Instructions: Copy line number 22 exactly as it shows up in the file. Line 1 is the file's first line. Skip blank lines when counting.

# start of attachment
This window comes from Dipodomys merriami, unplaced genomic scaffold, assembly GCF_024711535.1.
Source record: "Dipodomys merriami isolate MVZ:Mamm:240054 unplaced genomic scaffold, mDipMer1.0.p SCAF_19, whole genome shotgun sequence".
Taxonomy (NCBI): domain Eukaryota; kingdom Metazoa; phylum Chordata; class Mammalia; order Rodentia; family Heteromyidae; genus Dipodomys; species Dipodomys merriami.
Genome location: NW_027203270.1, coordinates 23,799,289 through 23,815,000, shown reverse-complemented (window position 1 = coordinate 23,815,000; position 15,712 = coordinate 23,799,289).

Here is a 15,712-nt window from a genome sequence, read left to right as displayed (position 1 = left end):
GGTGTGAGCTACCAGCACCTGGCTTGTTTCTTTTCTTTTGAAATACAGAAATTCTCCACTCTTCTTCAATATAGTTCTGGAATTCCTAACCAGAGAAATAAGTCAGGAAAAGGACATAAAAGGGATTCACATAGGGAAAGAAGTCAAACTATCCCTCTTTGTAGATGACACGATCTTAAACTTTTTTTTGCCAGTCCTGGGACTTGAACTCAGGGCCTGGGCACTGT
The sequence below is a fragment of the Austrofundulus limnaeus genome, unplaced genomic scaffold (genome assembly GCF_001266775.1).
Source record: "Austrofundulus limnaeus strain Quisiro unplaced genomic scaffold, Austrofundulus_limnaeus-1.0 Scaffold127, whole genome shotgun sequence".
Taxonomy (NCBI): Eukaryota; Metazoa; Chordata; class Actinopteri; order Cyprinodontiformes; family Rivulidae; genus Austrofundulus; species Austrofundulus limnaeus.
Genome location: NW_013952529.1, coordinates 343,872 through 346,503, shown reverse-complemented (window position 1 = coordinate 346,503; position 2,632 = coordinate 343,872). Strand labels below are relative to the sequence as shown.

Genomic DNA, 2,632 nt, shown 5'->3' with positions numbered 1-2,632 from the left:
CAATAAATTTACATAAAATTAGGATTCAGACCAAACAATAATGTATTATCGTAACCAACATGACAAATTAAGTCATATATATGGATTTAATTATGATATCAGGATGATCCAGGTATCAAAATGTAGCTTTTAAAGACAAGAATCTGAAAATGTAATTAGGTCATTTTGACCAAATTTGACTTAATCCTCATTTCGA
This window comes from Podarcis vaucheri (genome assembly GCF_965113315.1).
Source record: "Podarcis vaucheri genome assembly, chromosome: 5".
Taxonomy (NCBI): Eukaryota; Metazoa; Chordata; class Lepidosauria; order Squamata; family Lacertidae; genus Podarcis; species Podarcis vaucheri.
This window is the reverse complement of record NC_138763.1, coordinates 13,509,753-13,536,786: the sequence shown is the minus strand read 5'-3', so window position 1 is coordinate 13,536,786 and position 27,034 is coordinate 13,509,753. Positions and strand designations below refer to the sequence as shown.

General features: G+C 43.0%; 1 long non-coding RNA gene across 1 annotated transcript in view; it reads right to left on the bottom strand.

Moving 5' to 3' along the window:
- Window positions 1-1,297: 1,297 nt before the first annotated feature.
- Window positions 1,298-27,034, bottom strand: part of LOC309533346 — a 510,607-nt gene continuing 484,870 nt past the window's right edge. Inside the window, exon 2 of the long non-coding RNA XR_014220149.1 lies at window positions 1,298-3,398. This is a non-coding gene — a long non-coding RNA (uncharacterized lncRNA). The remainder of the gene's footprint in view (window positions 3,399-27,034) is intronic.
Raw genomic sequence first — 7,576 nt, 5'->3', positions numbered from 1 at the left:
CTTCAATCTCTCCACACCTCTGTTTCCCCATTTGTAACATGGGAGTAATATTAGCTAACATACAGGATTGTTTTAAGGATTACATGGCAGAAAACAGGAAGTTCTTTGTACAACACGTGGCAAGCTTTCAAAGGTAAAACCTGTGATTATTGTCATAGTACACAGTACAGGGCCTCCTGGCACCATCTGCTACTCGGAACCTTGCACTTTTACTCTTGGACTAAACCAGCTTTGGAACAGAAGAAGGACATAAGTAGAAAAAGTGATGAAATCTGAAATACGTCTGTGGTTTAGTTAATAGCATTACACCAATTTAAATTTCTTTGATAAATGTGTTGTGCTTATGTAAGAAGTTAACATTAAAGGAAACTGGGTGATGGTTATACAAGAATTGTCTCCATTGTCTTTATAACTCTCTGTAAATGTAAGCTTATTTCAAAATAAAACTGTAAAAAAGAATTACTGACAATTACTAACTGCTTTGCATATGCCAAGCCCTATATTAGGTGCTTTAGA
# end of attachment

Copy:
CTTCAATCTCTCCACACCTCTGTTTCCCCATTTGTAACATGGGAGTAATATTAGCTAACATACAGGATTGTTTTAAGGATTACATGGCAGAAAACAGGAAGTTCTTTGTACAACACGTGGCAAGCTTTCAAAGGTAAAACCTGTGATTATTGTCATAGTACACAGTACAGGGCCTCCTGGCACCATCTGCTACTCGGAACCTTGCACTTTTACTCTTGGACTAAACCAGCTTTGGAACAGAAGAAGGACATAAGTAGAAAAAGTGATGAAATCTGAAATACGTCTGTGGTTTAGTTAATAGCATTACACCAATTTAAATTTCTTTGATAAATGTGTTGTGCTTATGTAAGAAGTTAACATTAAAGGAAACTGGGTGATGGTTATACAAGAATTGTCTCCATTGTCTTTATAACTCTCTGTAAATGTAAGCTTATTTCAAAATAAAACTGTAAAAAAGAATTACTGACAATTACTAACTGCTTTGCATATGCCAAGCCCTATATTAGGTGCTTTAGA